Wrapsody’s Terry Shea to Congress: Overtime proposal is ‘not a good fix’

Terry Shea, co-owner and vice president of Wrapsody in Hoover and Auburn and a member of the Alabama Retail Association board of directors, today told Congress that a U.S. Labor Department proposal to expand overtime wasn’t well thought out and won’t work well for Alabama businesses or their employees.


Courtesy: National Retail Federation

We pay a very competitive salary and offer a generous benefits package for our type of retail business, which is why we have such an awesome team. However, the overtime rule ignores the fact that the cost of living in Hoover, Alabama, is very different than in New York City,” Shea said in her testimony on behalf of the National Retail Federation. “Such a dramatic, one-size-fits-all increase will have real consequences for my business and my employees.

National Retail Federation release on Shea’s testimony

Shea’s full testimony

In an interview with the Alabama Retail Association before she left for Washington, Shea said, “This new threshold is not good for businesses in Alabama or outside of an urban area. It is not a good fix.

Video clips of an interview with Terry Shea about this issue

The proposed rule change would more than double the minimum salary necessary for executive, administrative, professional, outside sales or computer programmer employees to qualify for an overtime exemption. The minimum would go from the current $455 per week, or $23,660 annually, to approximately $970 per week , or $50,440 per year in 2016. In Alabama, the proposed rule could bring 48.6 percent of full-time salaried workers under overtime rules (State-by-state numbers.) If the proposed rule becomes permanent, Shea said she will be forced to convert her salaried employees to hourly workers. Off-site retreats, trips to wholesale gift markets and other development and team building also could be off the table under this proposal, she said.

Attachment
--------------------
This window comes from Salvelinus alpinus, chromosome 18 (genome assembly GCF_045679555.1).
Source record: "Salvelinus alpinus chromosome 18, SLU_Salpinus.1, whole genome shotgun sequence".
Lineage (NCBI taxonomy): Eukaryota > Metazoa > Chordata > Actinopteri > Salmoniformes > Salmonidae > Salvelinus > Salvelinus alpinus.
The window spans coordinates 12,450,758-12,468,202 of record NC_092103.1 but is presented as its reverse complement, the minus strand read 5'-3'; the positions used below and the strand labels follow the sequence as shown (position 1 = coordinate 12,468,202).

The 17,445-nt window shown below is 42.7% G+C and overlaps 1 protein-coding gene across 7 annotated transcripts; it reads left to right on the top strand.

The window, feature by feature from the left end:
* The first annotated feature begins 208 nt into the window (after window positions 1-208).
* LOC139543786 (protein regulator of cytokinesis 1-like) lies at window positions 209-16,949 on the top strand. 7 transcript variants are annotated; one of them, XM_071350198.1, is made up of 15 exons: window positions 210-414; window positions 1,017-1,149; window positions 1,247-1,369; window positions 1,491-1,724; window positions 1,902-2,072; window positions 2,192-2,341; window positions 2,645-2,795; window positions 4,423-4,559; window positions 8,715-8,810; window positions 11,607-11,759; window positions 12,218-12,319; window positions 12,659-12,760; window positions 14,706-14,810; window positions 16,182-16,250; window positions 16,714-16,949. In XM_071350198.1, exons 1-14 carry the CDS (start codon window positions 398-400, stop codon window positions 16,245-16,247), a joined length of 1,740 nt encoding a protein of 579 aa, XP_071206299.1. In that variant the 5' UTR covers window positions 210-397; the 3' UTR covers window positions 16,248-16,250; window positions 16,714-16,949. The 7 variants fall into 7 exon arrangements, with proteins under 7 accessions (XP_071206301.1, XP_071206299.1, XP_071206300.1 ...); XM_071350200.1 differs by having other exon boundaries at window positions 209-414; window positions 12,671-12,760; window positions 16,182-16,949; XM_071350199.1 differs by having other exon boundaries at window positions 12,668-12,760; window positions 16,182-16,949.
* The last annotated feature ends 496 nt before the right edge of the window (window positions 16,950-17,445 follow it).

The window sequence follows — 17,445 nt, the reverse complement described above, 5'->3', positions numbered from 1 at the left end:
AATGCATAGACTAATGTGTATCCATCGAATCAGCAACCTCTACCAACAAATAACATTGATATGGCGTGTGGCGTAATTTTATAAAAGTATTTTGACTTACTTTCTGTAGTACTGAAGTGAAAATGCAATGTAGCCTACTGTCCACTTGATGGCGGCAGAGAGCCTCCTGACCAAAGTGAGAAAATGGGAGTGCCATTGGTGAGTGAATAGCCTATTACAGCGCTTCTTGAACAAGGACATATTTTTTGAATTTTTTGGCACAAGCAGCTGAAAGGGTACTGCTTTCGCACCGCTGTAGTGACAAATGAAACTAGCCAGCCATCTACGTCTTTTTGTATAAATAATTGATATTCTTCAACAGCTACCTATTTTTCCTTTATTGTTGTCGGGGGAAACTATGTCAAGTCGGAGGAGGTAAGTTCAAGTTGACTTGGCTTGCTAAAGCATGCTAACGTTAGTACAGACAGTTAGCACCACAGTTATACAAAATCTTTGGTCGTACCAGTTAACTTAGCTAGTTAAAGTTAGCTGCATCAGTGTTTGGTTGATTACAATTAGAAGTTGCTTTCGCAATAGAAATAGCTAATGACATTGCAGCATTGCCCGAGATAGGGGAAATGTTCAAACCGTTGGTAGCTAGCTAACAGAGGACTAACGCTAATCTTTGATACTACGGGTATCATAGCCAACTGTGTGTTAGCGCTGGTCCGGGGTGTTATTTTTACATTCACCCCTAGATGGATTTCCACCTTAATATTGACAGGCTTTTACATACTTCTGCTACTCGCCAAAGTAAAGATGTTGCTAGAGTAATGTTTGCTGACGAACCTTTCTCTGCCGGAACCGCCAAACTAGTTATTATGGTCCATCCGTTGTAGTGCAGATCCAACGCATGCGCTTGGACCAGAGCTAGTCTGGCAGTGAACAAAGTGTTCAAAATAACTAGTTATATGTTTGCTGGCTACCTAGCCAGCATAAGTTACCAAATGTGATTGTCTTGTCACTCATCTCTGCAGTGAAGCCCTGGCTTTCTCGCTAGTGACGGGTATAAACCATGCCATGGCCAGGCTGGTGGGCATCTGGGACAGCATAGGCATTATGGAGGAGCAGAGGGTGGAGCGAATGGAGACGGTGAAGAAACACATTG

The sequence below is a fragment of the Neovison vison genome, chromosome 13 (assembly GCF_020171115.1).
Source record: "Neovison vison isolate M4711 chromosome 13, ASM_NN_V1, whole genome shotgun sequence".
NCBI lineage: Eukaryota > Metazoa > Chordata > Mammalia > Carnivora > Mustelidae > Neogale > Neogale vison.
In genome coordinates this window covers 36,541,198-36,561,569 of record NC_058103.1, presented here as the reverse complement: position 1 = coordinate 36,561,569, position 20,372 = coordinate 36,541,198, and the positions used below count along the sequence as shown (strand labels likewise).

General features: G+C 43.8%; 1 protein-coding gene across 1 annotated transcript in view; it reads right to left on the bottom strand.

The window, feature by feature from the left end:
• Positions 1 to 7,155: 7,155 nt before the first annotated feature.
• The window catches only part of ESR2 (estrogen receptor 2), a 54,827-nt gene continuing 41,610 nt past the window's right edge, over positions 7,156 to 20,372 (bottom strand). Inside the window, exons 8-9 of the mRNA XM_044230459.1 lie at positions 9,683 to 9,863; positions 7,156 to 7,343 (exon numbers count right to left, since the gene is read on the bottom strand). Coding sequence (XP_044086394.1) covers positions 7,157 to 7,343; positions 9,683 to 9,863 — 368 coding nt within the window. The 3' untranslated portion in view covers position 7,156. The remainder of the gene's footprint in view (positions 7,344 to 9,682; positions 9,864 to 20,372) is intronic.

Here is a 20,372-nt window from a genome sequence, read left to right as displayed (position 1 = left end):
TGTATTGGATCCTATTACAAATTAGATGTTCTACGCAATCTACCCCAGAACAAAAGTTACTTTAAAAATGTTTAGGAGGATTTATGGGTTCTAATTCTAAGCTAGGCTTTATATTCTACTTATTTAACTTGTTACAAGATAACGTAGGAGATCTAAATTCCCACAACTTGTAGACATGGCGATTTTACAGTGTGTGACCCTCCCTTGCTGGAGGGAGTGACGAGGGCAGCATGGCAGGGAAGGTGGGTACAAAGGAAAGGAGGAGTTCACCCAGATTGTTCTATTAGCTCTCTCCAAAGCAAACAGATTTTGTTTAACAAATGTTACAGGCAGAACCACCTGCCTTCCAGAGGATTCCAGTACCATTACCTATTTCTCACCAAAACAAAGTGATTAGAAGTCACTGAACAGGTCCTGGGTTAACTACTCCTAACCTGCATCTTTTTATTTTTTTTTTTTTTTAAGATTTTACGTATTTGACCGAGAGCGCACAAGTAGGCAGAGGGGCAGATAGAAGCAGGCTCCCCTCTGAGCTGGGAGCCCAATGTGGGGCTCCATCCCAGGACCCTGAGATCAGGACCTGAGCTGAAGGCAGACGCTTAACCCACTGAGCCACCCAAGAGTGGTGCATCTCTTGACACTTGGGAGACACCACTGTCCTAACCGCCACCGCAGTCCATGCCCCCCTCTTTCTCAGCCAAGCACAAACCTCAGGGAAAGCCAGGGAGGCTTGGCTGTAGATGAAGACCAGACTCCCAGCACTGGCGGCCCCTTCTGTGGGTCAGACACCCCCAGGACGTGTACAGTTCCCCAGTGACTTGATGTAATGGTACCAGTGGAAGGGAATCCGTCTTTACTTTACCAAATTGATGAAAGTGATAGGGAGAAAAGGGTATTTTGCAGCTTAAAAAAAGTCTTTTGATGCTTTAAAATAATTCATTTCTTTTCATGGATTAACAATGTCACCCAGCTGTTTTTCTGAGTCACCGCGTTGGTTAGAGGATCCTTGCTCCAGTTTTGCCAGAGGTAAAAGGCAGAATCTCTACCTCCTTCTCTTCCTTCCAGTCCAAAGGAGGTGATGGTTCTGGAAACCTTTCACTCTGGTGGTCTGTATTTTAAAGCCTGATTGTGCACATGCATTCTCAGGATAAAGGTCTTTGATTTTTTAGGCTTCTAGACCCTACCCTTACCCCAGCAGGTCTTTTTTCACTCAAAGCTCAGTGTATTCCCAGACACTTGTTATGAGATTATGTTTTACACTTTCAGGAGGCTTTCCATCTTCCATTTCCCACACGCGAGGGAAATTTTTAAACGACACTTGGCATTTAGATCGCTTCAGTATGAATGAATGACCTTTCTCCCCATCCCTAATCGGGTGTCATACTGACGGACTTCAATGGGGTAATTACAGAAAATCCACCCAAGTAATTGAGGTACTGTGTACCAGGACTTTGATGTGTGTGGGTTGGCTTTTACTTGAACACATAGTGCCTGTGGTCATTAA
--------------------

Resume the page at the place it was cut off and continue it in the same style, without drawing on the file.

I’m not saying there doesn’t’ need to be an increase,” she said. “There doesn’t need to be this drastic of an increase.”

A lot more needs to be done” in terms of research and getting feedback from small businesses before any change is made in the overtime threshold, Shea said.

Shea and fellow co-owner Sarah Brown founded Wrapsody in 2004. The two gift stores employ four full-time salaried managers and 25 plus part-time associates, depending on the season. Wrapsody has been an Alabama Retail Association member since 2005.

Shea was chosen to attend the NRF’s Retail Advocates Summit in late July as one of America’s Retail Champions, retailers who make a mark on public policy debates. She talked then with members of Alabama’s congressional delegation about this issue. Because of that interaction on her first-ever visit to Capitol Hill, she got the opportunity to testify on behalf of all of the nation’s retailers today. The other two witnesses represented restaurants and home builders.


The Alabama Retail Association represents retailers, the largest private employer in the state of Alabama, before the Alabama Legislature and the U.S. Congress. Our 4,000 independent merchant and national company members sell food, clothing, furniture and other general merchandise at more than 6,000 locations throughout Alabama. Alabama Retail promotes what is best for the retailing industry in Alabama and has been doing so since 1943. From legislation to education, through communication and member services, Alabama Retail members benefit from the value of membership in their association. Retail works!

Nancy King Dennis | 334.551.0643 | 800.239.5423